Catholic Church reaction to NCCA report shows need to amend Education Act
The Catholic Church reaction to what seems to be a leaked NCCA report on Education about Religion, Beliefs and Ethics further confirms the analysis that Atheist Ireland has consistently made in recent years. We will again raise the need to amend the Education Act 1998 when Jane Donnelly addresses the Oireachtas Joint Education Committee on Thursday 15th December on behalf of Atheist Ireland, the Evangelical Alliance of Ireland and the Ahmadiyya Muslim Association of Ireland.
- The Government has a Constitutional and human rights law obligation to provide children with a moral education in an objective, critical and pluralistic manner.
- They cannot do this without amending the Education Act 1998, or else the Catholic Church will implement the State curriculum in accordance with Catholic ethos.
- The Catholic Church is now threatening to do just that with the NCCA’s proposed curriculum about Religion, Beliefs and Ethics.
When the NCCA report is published, we will be forwarding it to Nils Muiznieks, the Council of Europe Commissioner for Human Rights, who we met last week on his visit to Ireland, and who said last Friday that religious school patron bodies were holding the Irish state hostage.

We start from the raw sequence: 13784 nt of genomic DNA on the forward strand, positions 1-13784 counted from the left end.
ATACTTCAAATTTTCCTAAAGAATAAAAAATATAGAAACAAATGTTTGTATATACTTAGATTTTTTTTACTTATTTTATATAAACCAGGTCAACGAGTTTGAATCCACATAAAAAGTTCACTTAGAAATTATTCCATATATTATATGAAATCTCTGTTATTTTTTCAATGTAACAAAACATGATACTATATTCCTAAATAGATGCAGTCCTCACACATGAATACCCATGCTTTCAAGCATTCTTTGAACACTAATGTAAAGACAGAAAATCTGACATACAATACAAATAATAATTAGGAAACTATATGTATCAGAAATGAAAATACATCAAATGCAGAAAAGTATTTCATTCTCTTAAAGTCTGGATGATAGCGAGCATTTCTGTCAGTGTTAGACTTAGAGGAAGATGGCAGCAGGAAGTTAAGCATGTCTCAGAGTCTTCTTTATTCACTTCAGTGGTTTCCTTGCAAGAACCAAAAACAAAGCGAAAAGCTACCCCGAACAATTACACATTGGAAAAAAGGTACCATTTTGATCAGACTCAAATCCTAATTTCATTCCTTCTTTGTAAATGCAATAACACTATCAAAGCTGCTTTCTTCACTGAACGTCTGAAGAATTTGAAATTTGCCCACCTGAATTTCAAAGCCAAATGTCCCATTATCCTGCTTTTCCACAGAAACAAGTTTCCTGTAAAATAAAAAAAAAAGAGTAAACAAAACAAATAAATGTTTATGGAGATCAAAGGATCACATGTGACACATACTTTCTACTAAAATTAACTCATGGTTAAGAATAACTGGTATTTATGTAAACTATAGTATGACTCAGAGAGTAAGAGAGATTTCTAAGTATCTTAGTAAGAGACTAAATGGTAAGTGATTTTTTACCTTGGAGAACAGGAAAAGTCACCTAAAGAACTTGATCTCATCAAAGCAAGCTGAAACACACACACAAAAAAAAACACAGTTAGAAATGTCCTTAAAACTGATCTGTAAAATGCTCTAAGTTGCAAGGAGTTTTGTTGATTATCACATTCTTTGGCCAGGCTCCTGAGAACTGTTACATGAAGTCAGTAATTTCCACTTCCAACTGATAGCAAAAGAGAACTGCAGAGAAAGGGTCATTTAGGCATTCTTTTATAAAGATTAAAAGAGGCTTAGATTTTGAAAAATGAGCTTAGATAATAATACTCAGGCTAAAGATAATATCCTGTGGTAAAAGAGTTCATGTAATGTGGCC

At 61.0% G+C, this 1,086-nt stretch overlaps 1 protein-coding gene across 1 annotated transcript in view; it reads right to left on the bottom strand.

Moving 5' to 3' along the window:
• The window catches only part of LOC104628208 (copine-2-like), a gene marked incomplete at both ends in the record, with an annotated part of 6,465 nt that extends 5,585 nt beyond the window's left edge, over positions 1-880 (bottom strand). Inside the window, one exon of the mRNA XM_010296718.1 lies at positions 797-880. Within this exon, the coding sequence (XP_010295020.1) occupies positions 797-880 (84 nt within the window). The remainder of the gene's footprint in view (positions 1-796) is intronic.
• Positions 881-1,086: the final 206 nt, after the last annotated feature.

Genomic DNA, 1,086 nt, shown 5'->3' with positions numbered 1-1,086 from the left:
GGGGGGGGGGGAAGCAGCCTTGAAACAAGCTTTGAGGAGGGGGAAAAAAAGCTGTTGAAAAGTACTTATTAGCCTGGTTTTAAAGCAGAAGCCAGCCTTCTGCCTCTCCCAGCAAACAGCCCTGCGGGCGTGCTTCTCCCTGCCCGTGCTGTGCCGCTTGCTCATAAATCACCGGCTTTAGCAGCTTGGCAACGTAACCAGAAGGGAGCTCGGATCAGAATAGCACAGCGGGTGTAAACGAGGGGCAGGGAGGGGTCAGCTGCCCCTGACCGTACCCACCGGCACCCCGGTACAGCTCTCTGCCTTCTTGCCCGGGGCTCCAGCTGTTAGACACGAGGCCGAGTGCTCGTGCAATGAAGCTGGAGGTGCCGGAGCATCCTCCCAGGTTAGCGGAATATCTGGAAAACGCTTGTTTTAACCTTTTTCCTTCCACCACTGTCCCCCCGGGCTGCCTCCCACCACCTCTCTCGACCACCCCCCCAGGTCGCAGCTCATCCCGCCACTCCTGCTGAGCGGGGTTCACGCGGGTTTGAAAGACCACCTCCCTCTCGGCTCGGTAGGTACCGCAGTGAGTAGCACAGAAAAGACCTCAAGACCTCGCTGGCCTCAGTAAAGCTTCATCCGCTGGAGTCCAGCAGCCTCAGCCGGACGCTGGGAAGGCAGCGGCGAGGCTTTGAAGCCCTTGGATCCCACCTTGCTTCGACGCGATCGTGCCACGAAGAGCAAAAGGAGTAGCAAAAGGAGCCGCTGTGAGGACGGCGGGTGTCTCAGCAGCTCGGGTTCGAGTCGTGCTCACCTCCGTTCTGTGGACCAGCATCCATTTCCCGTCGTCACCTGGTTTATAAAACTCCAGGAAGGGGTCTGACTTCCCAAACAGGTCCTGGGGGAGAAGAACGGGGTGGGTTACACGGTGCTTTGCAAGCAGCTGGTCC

If what has been published today about the NCCA report proves to be accurate, here is how our analysis of this issue has developed and has been vindicated:
- We told the Taoiseach, and we also told the Forum on Patronage, that the State has a Constitutional obligation to provide moral education to all children in schools, separately from the religious instruction classes that students can opt out of.
- We told the NCCA that it has a public service duty to protect the human rights of children to have their education about religion, beliefs and ethics delivered in an objective, critical and pluralistic manner, in accordance with the European Court of Human Rights.
- We told the Government that the NCCA cannot fulfil that public service duty unless the Government amends the Education Act 1998, to prevent the religious ethos of schools from indoctrinating children outside of the Patron’s formal religious instruction class.
- We accurately predicted that, without such amendment to the Education Act 1998, the Catholic Church will resist attempts to have the State Curriculum delivered in an objective, critical and pluralistic manner.
Atheist Ireland will continue our work to promote a secular education system based on human rights law, along with our colleagues in the Evangelical Alliance of Ireland and the Ahmadiyya Muslim Association of Ireland.